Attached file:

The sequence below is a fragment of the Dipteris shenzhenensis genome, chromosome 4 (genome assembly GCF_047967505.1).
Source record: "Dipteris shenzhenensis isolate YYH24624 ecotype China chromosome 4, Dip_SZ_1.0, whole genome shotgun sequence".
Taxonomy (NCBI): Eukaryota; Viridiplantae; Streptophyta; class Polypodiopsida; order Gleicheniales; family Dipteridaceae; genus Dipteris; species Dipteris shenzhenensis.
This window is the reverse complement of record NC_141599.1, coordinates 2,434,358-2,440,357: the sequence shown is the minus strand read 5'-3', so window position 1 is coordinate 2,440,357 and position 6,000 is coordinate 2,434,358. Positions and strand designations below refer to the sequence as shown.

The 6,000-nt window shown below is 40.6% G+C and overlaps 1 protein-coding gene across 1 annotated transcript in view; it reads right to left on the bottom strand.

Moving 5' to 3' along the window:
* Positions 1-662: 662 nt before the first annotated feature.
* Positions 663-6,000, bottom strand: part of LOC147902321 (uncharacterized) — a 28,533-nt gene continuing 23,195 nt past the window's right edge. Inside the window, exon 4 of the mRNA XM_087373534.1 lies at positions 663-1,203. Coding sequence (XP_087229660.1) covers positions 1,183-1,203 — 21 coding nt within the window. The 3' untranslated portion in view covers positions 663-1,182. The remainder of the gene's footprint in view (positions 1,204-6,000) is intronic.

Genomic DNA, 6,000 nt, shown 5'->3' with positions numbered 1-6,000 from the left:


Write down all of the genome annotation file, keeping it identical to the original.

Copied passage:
The sequence below is a fragment of the Dipteris shenzhenensis genome, chromosome 4 (genome assembly GCF_047967505.1).
Source record: "Dipteris shenzhenensis isolate YYH24624 ecotype China chromosome 4, Dip_SZ_1.0, whole genome shotgun sequence".
Taxonomy (NCBI): Eukaryota; Viridiplantae; Streptophyta; class Polypodiopsida; order Gleicheniales; family Dipteridaceae; genus Dipteris; species Dipteris shenzhenensis.
This window is the reverse complement of record NC_141599.1, coordinates 2,434,358-2,440,357: the sequence shown is the minus strand read 5'-3', so window position 1 is coordinate 2,440,357 and position 6,000 is coordinate 2,434,358. Positions and strand designations below refer to the sequence as shown.

The 6,000-nt window shown below is 40.6% G+C and overlaps 1 protein-coding gene across 1 annotated transcript in view; it reads right to left on the bottom strand.

Moving 5' to 3' along the window:
* Positions 1-662: 662 nt before the first annotated feature.
* Positions 663-6,000, bottom strand: part of LOC147902321 (uncharacterized) — a 28,533-nt gene continuing 23,195 nt past the window's right edge. Inside the window, exon 4 of the mRNA XM_087373534.1 lies at positions 663-1,203. Coding sequence (XP_087229660.1) covers positions 1,183-1,203 — 21 coding nt within the window. The 3' untranslated portion in view covers positions 663-1,182. The remainder of the gene's footprint in view (positions 1,204-6,000) is intronic.

Genomic DNA, 6,000 nt, shown 5'->3' with positions numbered 1-6,000 from the left: